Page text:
A new contact tracing app is in works

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This week, we have been looking at contact tracing apps using the decentralised Apple Google toolkit which the NHS in England has now adopted. We concluded there was little evidence they were working because no country could supply data showing how many people had received alerts telling them they may have been in touch with an infected person. We were, however, still awaiting a response from Ireland's health service. Now they have come back with some data. In the two weeks since the Covid Tracker app was launched, 91 users have received a "close contact exposure alert" – in other words, they have been told they have been in contact with another user who has tested positive for the virus and should get tested themselves. Now there is still a lot we don't know – how many of these contacts were the kind that would not have been picked up by manual tracing, how many of them went on to test positive. But what is interesting is that Ireland has got any data at all - Germany and Switzerland told us the nature of the decentralised system made by Apple and Google meant they could not know how well their apps were working.

TikTok blocks hashtags of QAnon conspiracy theory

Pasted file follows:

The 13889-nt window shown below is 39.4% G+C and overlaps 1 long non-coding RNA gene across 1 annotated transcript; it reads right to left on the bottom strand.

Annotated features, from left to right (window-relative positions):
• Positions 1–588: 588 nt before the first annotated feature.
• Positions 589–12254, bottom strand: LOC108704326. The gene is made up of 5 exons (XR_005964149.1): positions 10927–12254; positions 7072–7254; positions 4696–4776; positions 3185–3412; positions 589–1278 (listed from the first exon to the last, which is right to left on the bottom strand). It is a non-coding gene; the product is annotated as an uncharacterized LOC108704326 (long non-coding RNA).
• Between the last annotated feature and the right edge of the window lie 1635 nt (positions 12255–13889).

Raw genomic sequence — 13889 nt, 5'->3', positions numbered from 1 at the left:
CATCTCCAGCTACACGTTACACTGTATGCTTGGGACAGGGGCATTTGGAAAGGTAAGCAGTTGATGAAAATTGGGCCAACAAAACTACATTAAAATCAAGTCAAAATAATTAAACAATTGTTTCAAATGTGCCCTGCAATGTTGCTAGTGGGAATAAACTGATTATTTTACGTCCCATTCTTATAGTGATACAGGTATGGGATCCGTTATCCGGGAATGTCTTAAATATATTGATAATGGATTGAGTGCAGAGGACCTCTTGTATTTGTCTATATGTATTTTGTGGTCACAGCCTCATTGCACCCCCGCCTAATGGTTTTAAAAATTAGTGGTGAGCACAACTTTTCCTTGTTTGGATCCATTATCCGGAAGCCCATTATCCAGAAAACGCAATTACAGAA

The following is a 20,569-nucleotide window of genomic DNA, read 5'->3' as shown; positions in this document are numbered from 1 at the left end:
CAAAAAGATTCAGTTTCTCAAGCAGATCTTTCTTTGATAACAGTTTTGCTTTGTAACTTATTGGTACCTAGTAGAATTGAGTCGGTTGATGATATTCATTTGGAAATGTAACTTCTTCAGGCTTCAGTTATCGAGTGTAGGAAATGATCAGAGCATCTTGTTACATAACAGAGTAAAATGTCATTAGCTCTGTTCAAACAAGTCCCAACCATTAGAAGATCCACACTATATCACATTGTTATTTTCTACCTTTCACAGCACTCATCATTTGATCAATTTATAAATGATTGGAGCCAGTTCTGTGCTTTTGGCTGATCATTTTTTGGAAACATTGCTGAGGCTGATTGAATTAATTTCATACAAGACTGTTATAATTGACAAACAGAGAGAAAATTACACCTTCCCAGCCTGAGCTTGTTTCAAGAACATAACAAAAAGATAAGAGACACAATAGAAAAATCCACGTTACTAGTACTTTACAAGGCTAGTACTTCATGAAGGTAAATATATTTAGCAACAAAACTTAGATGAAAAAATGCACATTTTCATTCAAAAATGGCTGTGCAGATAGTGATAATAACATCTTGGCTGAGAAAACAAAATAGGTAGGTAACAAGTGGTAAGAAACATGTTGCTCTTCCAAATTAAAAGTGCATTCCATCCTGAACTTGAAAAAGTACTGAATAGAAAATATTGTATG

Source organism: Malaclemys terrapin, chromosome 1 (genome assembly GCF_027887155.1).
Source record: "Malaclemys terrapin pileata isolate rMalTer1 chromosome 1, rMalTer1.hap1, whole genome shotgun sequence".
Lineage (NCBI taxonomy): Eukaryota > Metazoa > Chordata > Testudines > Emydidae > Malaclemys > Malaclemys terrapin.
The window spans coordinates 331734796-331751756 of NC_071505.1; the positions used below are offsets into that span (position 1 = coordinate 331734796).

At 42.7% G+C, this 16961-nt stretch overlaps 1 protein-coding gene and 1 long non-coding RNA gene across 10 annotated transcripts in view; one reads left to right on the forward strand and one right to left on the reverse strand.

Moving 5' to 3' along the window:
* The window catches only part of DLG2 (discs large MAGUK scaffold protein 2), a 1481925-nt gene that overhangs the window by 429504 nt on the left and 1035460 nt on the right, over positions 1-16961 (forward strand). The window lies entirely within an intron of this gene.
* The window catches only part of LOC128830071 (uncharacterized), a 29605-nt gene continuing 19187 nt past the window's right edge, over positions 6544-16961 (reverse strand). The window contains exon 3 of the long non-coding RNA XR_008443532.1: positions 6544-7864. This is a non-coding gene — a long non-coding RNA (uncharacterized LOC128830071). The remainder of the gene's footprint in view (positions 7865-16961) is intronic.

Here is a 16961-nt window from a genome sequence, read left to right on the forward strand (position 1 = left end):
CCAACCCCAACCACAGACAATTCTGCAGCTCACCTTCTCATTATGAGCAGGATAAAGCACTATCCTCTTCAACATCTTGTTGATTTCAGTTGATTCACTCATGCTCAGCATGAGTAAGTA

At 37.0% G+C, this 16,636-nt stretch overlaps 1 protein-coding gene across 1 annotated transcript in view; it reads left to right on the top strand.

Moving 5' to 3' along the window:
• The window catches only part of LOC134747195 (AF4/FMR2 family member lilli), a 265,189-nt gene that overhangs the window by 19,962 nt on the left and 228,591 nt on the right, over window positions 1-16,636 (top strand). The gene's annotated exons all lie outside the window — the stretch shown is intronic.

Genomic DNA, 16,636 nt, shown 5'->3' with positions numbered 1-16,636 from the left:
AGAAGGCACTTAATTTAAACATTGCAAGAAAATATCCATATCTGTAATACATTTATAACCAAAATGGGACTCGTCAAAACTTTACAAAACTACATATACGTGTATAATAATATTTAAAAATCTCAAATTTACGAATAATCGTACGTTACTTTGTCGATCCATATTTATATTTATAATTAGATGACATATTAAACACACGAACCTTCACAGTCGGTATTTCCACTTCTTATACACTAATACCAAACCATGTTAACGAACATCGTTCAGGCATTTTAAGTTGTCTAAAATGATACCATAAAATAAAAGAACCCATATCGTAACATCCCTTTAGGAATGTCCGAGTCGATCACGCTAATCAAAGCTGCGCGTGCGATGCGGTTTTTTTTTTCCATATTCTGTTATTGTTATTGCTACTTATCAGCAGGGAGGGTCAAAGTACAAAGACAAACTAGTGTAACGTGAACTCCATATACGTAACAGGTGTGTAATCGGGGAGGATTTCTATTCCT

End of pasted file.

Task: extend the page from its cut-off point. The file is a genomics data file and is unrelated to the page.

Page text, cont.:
TikTok has blocked a number of hashtags related to the QAnon conspiracy theory from appearing in search results, amid concern about misinformation, the BBC has learned. QAnon is a wide-ranging, unfounded conspiracy theory whose followers support US President Donald Trump. TikTok said it moved to restrict "QAnonTruth" searches after a question from the BBC's anti-disinformation unit, which noticed a spike in conspiracy videos using the tag. The company expressed concern that such misinformation could harm users and the general public. "QAnon" and related hashtags, such as "Out of Shadows", ''Fall Cabal" and "QAnonTruth", will no longer return search results on TikTok - although videos using the same tags will remain on the platform. Videos using the "QAnon" hashtag, in particular, have millions of cumulative views and can still be found if a user's algorithm directs them to the associated content. TikTok's intervention comes after Twitter announced measures earlier this week also aimed at cracking down on the QAnon conspiracy theorists, including banning thousands of accounts.